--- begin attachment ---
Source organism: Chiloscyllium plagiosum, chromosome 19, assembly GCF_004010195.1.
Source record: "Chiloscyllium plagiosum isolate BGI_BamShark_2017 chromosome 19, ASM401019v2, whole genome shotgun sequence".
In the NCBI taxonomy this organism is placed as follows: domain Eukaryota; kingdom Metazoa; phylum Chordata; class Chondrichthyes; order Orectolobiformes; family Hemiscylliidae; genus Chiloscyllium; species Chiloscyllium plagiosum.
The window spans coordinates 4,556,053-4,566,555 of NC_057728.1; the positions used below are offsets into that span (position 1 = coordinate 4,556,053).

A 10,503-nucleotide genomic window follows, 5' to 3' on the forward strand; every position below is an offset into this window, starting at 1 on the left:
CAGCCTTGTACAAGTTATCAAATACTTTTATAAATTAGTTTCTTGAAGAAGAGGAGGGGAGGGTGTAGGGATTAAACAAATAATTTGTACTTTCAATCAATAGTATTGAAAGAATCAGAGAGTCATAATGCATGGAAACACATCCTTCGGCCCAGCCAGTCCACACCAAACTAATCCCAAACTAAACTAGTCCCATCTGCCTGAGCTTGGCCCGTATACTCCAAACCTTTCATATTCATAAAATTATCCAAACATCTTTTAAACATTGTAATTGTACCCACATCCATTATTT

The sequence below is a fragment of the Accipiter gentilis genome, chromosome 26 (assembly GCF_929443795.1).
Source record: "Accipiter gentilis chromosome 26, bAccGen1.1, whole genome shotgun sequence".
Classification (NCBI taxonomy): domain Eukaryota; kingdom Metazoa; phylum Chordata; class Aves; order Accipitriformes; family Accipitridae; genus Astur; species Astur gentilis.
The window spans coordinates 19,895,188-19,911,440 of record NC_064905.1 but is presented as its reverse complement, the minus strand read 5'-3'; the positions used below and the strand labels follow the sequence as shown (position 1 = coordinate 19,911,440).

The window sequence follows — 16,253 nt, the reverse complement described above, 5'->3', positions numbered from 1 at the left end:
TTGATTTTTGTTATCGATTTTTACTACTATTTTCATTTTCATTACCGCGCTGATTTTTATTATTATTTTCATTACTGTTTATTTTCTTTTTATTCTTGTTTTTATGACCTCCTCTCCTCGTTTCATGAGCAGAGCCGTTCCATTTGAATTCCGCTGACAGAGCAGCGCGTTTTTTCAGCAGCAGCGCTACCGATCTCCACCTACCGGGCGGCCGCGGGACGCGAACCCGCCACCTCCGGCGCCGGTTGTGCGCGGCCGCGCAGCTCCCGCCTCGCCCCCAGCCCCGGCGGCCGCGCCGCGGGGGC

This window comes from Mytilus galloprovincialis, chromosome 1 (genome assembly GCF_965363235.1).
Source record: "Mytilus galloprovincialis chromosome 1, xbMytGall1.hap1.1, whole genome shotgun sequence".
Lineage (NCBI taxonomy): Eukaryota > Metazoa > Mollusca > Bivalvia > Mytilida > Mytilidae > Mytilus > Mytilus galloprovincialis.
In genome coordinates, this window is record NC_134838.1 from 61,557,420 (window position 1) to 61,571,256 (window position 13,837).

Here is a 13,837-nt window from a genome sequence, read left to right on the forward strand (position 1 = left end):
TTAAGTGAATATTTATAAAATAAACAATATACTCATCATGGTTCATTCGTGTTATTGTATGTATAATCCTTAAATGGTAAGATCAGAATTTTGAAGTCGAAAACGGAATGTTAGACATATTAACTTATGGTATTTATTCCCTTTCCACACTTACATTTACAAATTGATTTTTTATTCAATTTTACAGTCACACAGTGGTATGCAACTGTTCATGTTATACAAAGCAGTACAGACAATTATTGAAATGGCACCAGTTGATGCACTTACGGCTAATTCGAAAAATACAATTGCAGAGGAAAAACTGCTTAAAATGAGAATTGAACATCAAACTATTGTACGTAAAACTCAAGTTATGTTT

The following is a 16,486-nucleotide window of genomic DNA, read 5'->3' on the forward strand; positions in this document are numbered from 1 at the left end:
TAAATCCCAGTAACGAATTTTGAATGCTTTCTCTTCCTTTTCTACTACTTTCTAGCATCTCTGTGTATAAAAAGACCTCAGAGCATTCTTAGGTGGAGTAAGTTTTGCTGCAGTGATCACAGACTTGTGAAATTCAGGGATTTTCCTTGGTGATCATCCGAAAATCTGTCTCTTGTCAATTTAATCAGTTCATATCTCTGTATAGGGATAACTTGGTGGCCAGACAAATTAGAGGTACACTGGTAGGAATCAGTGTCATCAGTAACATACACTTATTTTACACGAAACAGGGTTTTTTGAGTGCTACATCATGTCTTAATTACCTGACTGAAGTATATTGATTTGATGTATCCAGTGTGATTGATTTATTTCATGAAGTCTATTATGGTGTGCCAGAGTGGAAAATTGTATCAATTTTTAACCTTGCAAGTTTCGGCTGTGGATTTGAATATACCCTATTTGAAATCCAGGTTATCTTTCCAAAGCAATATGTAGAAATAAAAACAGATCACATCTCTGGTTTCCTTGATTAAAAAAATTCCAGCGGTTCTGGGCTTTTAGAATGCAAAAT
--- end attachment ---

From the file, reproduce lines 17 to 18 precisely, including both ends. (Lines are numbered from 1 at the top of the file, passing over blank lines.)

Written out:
Here is a 13,837-nt window from a genome sequence, read left to right on the forward strand (position 1 = left end):
TTAAGTGAATATTTATAAAATAAACAATATACTCATCATGGTTCATTCGTGTTATTGTATGTATAATCCTTAAATGGTAAGATCAGAATTTTGAAGTCGAAAACGGAATGTTAGACATATTAACTTATGGTATTTATTCCCTTTCCACACTTACATTTACAAATTGATTTTTTATTCAATTTTACAGTCACACAGTGGTATGCAACTGTTCATGTTATACAAAGCAGTACAGACAATTATTGAAATGGCACCAGTTGATGCACTTACGGCTAATTCGAAAAATACAATTGCAGAGGAAAAACTGCTTAAAATGAGAATTGAACATCAAACTATTGTACGTAAAACTCAAGTTATGTTT